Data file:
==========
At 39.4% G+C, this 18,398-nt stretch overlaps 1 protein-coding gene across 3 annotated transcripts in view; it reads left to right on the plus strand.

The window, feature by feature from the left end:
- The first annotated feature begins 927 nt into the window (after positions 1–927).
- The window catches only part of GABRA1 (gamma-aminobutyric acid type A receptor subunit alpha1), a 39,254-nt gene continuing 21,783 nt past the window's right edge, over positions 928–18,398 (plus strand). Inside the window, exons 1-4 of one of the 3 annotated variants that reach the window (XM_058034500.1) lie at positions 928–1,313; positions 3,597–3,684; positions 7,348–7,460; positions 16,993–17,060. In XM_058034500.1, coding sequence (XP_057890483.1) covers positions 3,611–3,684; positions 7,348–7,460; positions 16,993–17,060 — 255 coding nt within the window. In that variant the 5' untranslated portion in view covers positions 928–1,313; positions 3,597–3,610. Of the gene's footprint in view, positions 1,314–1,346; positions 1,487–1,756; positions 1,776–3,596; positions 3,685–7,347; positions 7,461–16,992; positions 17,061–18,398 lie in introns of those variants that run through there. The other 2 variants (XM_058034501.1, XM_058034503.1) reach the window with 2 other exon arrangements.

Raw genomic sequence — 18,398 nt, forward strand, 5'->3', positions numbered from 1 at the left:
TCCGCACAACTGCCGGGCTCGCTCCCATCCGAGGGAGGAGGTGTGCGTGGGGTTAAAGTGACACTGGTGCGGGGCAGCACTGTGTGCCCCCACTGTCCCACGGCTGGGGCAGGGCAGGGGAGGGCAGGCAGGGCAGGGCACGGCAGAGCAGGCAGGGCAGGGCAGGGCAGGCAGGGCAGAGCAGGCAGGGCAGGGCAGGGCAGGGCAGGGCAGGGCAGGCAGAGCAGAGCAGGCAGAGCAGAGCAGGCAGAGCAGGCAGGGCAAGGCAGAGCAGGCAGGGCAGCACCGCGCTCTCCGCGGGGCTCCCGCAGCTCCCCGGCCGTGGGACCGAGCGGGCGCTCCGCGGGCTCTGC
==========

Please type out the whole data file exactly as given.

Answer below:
At 39.4% G+C, this 18,398-nt stretch overlaps 1 protein-coding gene across 3 annotated transcripts in view; it reads left to right on the plus strand.

The window, feature by feature from the left end:
- The first annotated feature begins 927 nt into the window (after positions 1–927).
- The window catches only part of GABRA1 (gamma-aminobutyric acid type A receptor subunit alpha1), a 39,254-nt gene continuing 21,783 nt past the window's right edge, over positions 928–18,398 (plus strand). Inside the window, exons 1-4 of one of the 3 annotated variants that reach the window (XM_058034500.1) lie at positions 928–1,313; positions 3,597–3,684; positions 7,348–7,460; positions 16,993–17,060. In XM_058034500.1, coding sequence (XP_057890483.1) covers positions 3,611–3,684; positions 7,348–7,460; positions 16,993–17,060 — 255 coding nt within the window. In that variant the 5' untranslated portion in view covers positions 928–1,313; positions 3,597–3,610. Of the gene's footprint in view, positions 1,314–1,346; positions 1,487–1,756; positions 1,776–3,596; positions 3,685–7,347; positions 7,461–16,992; positions 17,061–18,398 lie in introns of those variants that run through there. The other 2 variants (XM_058034501.1, XM_058034503.1) reach the window with 2 other exon arrangements.

Raw genomic sequence — 18,398 nt, forward strand, 5'->3', positions numbered from 1 at the left:
TCCGCACAACTGCCGGGCTCGCTCCCATCCGAGGGAGGAGGTGTGCGTGGGGTTAAAGTGACACTGGTGCGGGGCAGCACTGTGTGCCCCCACTGTCCCACGGCTGGGGCAGGGCAGGGGAGGGCAGGCAGGGCAGGGCACGGCAGAGCAGGCAGGGCAGGGCAGGGCAGGCAGGGCAGAGCAGGCAGGGCAGGGCAGGGCAGGGCAGGGCAGGGCAGGCAGAGCAGAGCAGGCAGAGCAGAGCAGGCAGAGCAGGCAGGGCAAGGCAGAGCAGGCAGGGCAGCACCGCGCTCTCCGCGGGGCTCCCGCAGCTCCCCGGCCGTGGGACCGAGCGGGCGCTCCGCGGGCTCTGC